Happ embraced Ponu before and after her flippers were tagged and explained how the turtle used to be as small as the palm of her hand.
Happ held Ponu down with the help of Te Ipukarea Society’s Kelvin Passfield while National Environment Services senior biodiversity officer ElizabethMunro tagged the reptile.
As soon as it was done, Happ gave Ponu a hug and she was released back into her water tank.
Ponu, the Pacific green turtle, weighed 785 grams when she was first brought to the Discover Marine and Wildlife Eco Centre.
She was found floating at Avatiu harbour by a member of the public in March last year and was taken to Te Are Manu - who found that she was suffering from metabolic bone disorder, which made her shell and bones very soft.
As of yesterday, she weighed 8.6 kilograms.
Marine Centre’s Stephenie Jansen said Pacific green turtles are on the endangered list.
The tagging can provide information on Ponu’s movement, growth rates, reproductive life history such as remigration intervals, nesting frequency and clutch size.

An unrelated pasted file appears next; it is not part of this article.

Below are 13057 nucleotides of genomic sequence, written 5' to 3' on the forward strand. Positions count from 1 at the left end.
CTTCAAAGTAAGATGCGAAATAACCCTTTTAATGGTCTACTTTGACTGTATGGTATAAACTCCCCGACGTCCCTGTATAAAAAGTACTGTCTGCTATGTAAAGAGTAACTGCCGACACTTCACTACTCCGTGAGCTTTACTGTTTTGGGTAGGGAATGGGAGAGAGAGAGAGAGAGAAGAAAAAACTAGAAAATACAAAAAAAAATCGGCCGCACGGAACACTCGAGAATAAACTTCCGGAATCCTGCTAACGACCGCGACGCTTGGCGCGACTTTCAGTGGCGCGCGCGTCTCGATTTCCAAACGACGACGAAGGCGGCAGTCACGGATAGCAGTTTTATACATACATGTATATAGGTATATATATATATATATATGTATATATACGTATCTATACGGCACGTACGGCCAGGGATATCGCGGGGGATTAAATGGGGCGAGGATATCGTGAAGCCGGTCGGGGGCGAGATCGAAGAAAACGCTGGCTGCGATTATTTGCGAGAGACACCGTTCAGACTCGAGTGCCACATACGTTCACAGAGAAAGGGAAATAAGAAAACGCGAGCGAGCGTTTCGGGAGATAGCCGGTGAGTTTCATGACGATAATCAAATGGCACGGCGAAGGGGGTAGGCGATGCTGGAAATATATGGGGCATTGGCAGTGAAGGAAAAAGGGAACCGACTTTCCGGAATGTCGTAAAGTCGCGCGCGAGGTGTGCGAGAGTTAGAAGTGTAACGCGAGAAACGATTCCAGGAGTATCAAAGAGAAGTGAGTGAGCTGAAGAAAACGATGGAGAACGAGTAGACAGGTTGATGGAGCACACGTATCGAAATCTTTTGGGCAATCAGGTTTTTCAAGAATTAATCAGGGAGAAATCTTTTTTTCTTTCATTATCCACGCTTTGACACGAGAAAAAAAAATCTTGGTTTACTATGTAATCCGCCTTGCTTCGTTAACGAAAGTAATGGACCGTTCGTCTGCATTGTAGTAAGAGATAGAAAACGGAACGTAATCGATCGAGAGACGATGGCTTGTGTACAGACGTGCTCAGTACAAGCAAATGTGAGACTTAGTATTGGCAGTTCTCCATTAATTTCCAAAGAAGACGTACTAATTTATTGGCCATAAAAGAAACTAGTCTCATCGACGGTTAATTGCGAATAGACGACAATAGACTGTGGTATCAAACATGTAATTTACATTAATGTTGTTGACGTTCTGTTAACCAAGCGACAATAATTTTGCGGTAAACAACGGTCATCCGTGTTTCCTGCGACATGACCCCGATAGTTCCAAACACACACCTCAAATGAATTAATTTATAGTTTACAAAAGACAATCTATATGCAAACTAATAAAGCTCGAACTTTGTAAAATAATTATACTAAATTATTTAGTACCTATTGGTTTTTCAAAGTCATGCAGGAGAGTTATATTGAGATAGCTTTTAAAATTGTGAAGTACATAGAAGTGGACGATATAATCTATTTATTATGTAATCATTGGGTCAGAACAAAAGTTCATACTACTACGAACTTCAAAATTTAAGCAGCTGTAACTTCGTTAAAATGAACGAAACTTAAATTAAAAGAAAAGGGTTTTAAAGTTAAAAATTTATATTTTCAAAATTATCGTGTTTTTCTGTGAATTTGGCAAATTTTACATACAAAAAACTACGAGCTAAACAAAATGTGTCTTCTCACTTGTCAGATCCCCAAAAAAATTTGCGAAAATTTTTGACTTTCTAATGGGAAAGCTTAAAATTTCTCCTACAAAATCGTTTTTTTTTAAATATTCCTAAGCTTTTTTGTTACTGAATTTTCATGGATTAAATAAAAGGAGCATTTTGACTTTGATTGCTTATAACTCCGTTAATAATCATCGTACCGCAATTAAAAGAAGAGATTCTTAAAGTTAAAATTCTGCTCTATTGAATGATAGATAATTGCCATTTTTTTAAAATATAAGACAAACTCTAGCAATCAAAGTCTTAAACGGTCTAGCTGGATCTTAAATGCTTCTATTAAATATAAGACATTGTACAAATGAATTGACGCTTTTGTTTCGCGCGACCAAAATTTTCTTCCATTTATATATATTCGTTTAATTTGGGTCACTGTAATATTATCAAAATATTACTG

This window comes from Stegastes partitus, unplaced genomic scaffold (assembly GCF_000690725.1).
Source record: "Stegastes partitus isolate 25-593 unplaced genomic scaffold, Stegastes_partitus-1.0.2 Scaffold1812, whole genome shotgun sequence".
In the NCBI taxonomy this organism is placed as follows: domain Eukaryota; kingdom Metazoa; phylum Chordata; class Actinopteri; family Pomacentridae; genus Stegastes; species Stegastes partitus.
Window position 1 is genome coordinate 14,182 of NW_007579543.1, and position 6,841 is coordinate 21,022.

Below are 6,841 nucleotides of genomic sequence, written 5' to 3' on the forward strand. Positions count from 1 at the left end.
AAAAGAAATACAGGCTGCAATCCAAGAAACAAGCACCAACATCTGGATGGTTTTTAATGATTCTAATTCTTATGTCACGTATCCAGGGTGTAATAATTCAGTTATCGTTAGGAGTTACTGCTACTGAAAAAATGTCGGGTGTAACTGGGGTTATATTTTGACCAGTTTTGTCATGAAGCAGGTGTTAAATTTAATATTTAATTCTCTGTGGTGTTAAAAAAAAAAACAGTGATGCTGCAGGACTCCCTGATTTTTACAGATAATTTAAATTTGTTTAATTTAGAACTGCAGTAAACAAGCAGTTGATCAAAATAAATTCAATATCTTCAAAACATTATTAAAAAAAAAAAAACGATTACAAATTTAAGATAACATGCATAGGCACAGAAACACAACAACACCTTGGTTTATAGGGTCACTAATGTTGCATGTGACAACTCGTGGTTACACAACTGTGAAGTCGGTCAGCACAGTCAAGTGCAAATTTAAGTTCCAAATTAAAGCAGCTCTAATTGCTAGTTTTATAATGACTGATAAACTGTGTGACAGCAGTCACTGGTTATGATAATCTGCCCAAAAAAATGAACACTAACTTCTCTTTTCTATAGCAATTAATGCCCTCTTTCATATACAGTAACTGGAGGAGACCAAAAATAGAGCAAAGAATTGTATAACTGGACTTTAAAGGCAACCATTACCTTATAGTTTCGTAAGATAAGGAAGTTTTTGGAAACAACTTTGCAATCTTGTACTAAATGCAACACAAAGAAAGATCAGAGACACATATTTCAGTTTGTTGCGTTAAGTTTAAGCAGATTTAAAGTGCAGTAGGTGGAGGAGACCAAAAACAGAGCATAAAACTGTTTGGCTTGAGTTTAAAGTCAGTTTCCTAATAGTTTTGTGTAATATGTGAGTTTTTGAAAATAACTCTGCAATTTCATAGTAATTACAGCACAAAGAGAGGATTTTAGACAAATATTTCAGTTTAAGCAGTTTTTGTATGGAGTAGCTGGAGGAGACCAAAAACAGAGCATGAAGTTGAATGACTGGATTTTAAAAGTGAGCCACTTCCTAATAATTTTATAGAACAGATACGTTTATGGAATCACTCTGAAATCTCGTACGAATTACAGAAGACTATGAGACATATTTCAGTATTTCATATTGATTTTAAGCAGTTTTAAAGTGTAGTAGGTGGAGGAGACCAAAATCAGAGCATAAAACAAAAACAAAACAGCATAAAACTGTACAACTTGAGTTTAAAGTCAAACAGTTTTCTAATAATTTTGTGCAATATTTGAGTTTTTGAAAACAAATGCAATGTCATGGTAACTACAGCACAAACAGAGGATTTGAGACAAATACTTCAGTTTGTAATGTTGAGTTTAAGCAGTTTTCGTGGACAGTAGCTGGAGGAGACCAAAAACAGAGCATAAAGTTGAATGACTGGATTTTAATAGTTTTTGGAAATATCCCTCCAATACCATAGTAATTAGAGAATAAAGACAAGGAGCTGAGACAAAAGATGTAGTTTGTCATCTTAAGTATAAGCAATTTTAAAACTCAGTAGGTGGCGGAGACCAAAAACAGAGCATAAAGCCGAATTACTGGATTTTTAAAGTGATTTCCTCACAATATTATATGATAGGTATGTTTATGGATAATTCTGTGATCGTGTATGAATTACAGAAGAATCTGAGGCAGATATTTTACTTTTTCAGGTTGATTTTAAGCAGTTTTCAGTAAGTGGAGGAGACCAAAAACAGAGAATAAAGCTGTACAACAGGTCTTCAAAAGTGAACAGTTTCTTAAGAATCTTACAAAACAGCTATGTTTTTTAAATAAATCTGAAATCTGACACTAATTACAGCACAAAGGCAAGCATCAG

Jansen said they are arranging a pearl carver to put her name and the Centre’s phone number onto the rear of her shell, in the hope that if she needs help, someone will call them.
The marking will grow out within six months.
In November last year, Ponu went for her first swim in the lagoon.
Jansen said at first she was a little reluctant but then she began to swim slowly around her new environment.
Ponu is expected to be released into the passage on June 14 depending on the tides and as part of the countdown, Ponu has been taken to the Avaavarua Passage to get used to the current and depth.
“This is the passage she will be released into. There are already a lot of non-migratory turtles living in the passage,” Jansen said.
“It is our hope that she will make this her new home once released.”